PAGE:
Home Football Does L.A deserve the Rams back?

Does L.A deserve the Rams back?

by Jeremy Karp

It’s been 20 years since an NFL team has played in Los Angeles, California. And the National Football League is looking to end that streak. There are a few teams in the mix to possibly move to L.A.

One of them is the St. Louis Rams.

In 1994, after almost 50 years playing in L.A, and in the same year the late Al Davis moved the Raiders back to Oakland, the late Rams’ owner Georgia Frontiere was able to move the Rams to St. Louis. But it came with controversy. The NFL did not want the Rams to move away from Los Angeles, and the executives did not believe St. Louis was not a suitable home for an NFL team.

Frontiere, who passed away at the age of 80 in 2008, threatened to sue the NFL if they did not approve the move, and they obliged, with a condition both sides agreed to: a provision that stipulated at the end of the 2014 season, the Edward Jones Dome had to be among the top-tier NFL stadiums (top 20%). If not, they (the Rams) could break their lease and move wherever they wanted to. It’s 2014, and the Dome is nowhere near the top-tier of NFL stadiums. Last year, the Rams wanted a $700 million dollar renovation project done on the Dome, but the city rejected the proposal.

Add all of this together, and it’s understandable why the Rams are the on the top of the list to potentially move back to their former home. 

But does Los Angeles deserve to have the Rams’ back? Have they been convincing enough that they want another team?

Not really.

In 2002, the NFL was looking to add another team to even the league out at 32. One of the cities possible for an expansion team was Los Angeles. But when NFL executives went to L.A, they were disappointed and frustrated to find that no construction or plans had begun for a new stadium for the potentially new team. The league decided to move on, and award the expansion franchise to Houston, Texas, who hadn’t had a team since the Oilers left in the mid-1990’s. The expansion team award to Houston was named the Houston Texans, and they remain there to this day.

Logically, moving the Rams to L.A would make sense money-wise, since it’s a multi-billion dollar industry having a team in that city. But even if they (or any team) were to move there, who is to say they would shome games? The three teams considered to move are the Chargers, Raiders, and Rams. Neither of those teams have had success in years (although the Chargers made the playoffs this year, and were contenders in the AFC four years ago).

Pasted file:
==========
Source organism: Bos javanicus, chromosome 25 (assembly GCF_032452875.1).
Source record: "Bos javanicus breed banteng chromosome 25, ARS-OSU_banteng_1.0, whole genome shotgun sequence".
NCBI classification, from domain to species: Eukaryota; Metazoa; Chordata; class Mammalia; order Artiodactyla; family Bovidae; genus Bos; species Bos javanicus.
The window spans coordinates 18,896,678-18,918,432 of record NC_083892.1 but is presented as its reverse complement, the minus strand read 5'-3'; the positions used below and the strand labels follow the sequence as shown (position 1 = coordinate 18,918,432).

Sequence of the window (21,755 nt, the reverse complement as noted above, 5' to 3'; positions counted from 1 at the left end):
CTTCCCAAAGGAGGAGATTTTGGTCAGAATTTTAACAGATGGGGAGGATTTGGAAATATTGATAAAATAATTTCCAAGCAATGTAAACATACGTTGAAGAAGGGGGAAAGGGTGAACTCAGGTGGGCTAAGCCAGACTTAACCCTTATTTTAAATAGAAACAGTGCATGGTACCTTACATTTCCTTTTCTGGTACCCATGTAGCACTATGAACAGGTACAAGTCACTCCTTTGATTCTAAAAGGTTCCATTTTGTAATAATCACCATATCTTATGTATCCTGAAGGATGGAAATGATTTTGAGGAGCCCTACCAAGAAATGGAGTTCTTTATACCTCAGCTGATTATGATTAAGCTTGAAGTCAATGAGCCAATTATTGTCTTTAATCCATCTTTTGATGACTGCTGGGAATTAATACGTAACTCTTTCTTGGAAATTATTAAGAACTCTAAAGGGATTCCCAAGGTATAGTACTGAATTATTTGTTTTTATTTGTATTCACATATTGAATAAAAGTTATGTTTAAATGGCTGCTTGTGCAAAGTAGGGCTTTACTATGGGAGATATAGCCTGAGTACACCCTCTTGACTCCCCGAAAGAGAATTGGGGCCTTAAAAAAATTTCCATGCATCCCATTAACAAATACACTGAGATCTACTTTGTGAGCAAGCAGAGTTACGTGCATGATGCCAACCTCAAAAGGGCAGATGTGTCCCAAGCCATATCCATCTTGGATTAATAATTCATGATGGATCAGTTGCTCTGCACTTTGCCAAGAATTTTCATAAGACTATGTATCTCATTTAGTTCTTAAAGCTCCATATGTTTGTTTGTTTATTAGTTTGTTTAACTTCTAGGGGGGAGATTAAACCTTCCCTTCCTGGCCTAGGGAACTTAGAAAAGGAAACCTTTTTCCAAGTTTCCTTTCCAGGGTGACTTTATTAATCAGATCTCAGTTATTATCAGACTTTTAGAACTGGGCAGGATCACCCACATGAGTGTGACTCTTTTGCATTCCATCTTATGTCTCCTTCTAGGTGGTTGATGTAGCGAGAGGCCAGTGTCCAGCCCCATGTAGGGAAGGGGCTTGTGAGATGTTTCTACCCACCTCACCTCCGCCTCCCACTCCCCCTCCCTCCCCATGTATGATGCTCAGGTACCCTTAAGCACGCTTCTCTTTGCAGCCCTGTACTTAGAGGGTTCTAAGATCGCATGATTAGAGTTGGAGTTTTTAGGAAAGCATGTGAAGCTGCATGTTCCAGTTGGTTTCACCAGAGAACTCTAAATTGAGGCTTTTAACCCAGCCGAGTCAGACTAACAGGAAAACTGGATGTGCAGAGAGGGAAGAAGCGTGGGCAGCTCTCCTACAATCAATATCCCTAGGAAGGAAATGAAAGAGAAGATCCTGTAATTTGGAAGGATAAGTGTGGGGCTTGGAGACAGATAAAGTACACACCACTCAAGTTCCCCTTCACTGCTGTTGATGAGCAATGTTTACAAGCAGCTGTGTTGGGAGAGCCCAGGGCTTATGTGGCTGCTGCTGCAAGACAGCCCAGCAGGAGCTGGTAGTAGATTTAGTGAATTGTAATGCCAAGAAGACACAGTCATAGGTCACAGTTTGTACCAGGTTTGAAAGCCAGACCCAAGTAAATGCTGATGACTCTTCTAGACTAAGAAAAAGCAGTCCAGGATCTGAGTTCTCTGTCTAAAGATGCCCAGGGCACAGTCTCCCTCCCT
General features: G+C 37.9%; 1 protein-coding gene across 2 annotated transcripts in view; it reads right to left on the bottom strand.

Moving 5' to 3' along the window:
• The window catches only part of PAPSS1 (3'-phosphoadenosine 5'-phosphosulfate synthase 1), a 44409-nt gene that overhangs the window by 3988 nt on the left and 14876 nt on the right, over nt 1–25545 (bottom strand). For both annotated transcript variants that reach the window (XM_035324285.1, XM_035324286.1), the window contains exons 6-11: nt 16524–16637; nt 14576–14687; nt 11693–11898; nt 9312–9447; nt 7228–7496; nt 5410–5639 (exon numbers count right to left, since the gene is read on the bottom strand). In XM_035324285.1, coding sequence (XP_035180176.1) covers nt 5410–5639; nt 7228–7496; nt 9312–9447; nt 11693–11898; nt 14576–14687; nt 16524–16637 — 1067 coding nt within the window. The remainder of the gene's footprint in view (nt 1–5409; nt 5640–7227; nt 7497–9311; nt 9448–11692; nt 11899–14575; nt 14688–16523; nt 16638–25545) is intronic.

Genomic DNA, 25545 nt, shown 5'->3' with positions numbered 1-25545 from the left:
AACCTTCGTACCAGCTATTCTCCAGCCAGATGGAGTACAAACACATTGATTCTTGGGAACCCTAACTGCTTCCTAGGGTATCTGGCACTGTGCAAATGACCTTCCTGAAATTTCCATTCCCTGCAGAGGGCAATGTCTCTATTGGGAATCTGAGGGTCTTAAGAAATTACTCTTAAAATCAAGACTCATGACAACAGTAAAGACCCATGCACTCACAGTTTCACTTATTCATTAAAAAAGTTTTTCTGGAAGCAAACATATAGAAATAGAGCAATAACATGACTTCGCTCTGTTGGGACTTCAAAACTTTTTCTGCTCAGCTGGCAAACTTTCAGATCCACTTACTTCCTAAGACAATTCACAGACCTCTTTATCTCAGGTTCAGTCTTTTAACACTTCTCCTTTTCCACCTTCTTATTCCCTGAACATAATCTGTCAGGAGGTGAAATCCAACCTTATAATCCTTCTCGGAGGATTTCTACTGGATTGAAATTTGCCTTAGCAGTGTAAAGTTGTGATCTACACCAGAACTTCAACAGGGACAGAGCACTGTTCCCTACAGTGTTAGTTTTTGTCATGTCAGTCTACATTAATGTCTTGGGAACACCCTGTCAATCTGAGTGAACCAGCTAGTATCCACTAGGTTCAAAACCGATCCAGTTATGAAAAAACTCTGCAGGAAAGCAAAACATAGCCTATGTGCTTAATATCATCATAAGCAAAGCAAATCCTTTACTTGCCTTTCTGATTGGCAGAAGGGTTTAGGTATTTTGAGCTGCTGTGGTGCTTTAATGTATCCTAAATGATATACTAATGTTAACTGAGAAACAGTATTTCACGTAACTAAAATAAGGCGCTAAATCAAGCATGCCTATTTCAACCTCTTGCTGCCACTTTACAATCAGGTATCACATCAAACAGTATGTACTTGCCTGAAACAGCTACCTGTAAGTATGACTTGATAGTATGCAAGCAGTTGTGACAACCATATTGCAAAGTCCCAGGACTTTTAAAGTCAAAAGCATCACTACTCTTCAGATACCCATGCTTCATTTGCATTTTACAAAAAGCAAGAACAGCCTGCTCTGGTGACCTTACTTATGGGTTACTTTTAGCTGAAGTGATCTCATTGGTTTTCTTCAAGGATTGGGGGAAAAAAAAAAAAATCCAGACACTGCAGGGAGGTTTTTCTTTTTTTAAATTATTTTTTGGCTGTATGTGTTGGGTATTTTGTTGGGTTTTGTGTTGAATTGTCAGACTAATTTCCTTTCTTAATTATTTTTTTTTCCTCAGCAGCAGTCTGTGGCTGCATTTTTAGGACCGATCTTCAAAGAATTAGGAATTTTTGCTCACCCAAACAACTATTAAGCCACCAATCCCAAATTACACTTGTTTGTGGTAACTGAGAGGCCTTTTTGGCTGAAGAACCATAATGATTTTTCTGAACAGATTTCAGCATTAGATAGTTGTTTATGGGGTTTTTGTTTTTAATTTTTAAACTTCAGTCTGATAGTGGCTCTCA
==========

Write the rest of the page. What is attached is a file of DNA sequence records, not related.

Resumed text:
L.A over the past two decades have not done much to prove they deserve another NFL team. Yes, it may be the second biggest market in the country (behind New York); the issue is, at one point in history, Los Angeles has had both the Rams and Raiders, but as the years wore on, fan interest began to fall, games became more and more blacked out, and despite their best efforts, money became harder to generate for the team.

Even the legendary running back Eric Dickerson, who set the NFL single-season rushing record with 2,105 yards in 1984, expressed displeasure at L.A possibly getting another team.

“First of all, L.A. don’t deserve a team,” Dickerson said. “They ain’t gonna support it.”

In 1984, the Rams went 10-6 and made the playoffs. That season Dickerson set the single-season record. And the Los Angeles Rams drew fewer than 50,000 fans to four of the eight home games that year, in a stadium that seated 66,000. HALF of their home games had fewer than 50,000. In a city five times as large as St. Louis. In that same year, the average NFL home game attendance 59,811 a game, 2nd highest in history at the time. By the time they moved in 1994, they were ranked dead last in attendance.

The NFL and Roger Goodell, the commissioner, continue to lobby to get a team to play in Los Angeles.  Currently, a stadium that could seat 72,000 people, sponsored by Farmer’s Insurance ( named “Farmer’s Field”), is being planned for construction next to the Staples Center. The project is estimated to cost $1.2 billion dollars to build. Unfortunately for the city, construction has not begun, although the plans for the stadium have been approved. They hope that fan interest will be a lot higher than it had been during the last two decades of the Los Angeles Rams’ existence.

There is even a Facebook page, which is now up to 24,000+ likes, that are trying to get the Rams back in L.A.

In St. Louis, fans have endured nine years’ worth of losing records, poor coaching, and embarrassing losses, and yet still have their heads held high in hopes of the future, which, for the first time since 2003, is starting to look bright. 

St. Louis may be a baseball town, but this city has a loyal football fan-base that has endured a lot of losing since the Greatest Show on Turf ended over a decade ago. This team, however, is on the rise. They are one of the youngest teams in the league, and are led by a veteran coach in Jeff Fisher who knows how to turn around struggling teams. The defense, led by Robert Quinn and Chris Long, has gotten better over the years, and pieces on offense are finally starting to come together. Games haven’t been blocked out in St. Louis in quite awhile (when at one point during this decade-long losing streak, they were blocked out weekly), and interest in the team within St. Louis is on the rise.

Despite everything listed above, and all of the ensuing controversy, the Rams currently don’t have interest in moving back to L.A.

However, the debate rages on between the NFL, Los Angeles and St. Louis as to what to do with the Rams (or an NFL team in Southern California in general). An intense debate which won’t end anytime soon.

The battle to keep the Rams in St. Louis is in full force.

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